I think another factor that discourages "conservative" commenters from commenting on threads more is biased or lousy moderation. The field is often tilted in favor of liberals and against conservatives on many blogs. When that happens, the conservative commenter(s) just leaves and abandons the field. Lurkers don't know or refuse to see the bias of the blog moderators and will then draw the erroneous conclusion that the libs have the better arguments. (When in actuality they have the better rhetoric of ridicule, scorn, and dismissal which they think serves as the better argument.)

    Just some thoughts.

  3. I think there's validity to the points made by PeaceByJesus and TUAD.

    As I mentioned in the previous thread, it seems to me that there are many factors that go into producing the phenomenon I've been referring to. My sense is that the following are some of the most significant factors:

    - The anti-Christian or liberal position is often easier to take. It's easier for an atheist, for example, to keep saying "I doubt that" than it is for a Christian to keep arguing for his position. Similarly, somebody who doubts the mainstream view of what happened on September 11, 2001, for instance, can easily raise doubts about one thing or another. Defending the mainstream view of what happened is harder to do, but that doesn't mean it's incorrect. Truth is often harder to defend than error in some ways. Christians and their allies, such as political conservatives, often have to do more work than their opponents. But they frequently aren't willing to do so. A lazy liberal often has an advantage over a lazy conservative.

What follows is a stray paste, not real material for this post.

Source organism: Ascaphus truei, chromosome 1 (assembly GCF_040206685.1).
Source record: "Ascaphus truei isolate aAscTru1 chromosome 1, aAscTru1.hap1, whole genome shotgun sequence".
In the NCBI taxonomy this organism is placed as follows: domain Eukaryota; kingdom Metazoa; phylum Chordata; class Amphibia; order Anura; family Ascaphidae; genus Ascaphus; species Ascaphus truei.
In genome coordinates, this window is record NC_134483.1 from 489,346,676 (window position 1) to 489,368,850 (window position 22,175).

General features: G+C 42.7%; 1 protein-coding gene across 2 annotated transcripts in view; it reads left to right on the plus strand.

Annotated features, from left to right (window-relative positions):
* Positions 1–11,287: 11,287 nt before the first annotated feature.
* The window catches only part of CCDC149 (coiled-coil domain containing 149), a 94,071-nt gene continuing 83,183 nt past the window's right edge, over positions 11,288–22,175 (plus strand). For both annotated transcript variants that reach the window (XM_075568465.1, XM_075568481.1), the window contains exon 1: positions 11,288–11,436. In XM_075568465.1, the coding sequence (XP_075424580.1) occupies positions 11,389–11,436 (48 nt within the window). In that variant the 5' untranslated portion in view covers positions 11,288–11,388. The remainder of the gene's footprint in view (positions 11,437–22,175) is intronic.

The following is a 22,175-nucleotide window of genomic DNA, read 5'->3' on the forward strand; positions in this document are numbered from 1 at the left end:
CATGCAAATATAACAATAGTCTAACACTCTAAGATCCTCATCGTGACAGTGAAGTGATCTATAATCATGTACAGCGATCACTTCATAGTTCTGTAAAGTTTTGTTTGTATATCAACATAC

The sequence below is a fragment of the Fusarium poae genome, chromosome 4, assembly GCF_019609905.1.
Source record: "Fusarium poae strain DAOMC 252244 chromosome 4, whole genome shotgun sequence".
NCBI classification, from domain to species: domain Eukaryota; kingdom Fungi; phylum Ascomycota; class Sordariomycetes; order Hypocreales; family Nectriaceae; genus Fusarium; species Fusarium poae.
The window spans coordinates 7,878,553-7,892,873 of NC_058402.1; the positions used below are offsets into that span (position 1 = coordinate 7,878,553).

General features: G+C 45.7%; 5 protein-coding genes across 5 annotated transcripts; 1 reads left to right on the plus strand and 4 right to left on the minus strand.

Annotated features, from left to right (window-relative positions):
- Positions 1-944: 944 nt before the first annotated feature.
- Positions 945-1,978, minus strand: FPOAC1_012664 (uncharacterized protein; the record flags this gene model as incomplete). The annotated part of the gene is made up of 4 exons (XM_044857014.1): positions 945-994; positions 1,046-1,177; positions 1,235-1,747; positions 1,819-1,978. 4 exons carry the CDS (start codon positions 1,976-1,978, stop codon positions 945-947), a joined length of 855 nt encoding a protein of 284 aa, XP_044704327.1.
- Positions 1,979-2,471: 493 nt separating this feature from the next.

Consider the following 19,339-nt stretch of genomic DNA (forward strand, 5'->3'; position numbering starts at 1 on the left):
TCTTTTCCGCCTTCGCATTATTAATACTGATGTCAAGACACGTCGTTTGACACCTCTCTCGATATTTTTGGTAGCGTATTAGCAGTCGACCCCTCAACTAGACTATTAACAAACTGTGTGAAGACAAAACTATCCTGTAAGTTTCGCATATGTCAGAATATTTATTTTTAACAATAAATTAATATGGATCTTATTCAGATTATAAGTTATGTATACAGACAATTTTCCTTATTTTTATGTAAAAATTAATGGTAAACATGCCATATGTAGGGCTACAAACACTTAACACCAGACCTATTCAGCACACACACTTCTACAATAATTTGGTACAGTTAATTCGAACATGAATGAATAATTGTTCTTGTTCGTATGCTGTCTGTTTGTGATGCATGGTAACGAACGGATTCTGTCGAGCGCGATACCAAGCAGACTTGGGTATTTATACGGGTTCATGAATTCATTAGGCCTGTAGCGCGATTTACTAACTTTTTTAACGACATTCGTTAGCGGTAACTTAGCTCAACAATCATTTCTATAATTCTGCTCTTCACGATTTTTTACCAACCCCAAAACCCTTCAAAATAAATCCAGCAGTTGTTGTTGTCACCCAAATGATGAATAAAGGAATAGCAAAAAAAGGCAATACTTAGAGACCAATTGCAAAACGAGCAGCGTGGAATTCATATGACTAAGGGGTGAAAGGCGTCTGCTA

- On issues where we're in the midst of a transitional phase, such as homosexual marriage, the former minority often retains a minority mindset and the former majority often retains a majority mindset. Minorities sometimes fight harder, like people frequently do when they're cornered. And majorities are often presumptuous, complacent, and so on. Christians and political conservatives often have an unhealthy majority mindset.

    - The American Dream (and equivalents of it in other places). People spend too much time and other resources on their career, their relatives and friends, and activities like following sports and watching movies. They'll sometimes fit into their schedule something like apologetics or the study of philosophy or church history, but not as a primary or secondary concern. They'd sooner cut something like Christian apologetic work out of their schedule than cut out something like going to a movie or attending a concert. They're living more as Americans than Christians. Though the two ways of living aren't always mutually exclusive, they've become so to a higher degree lately. If you actually believe that your citizenship is in Heaven (Philippians 3:20), instead of just professing it hypocritically, that makes a major difference.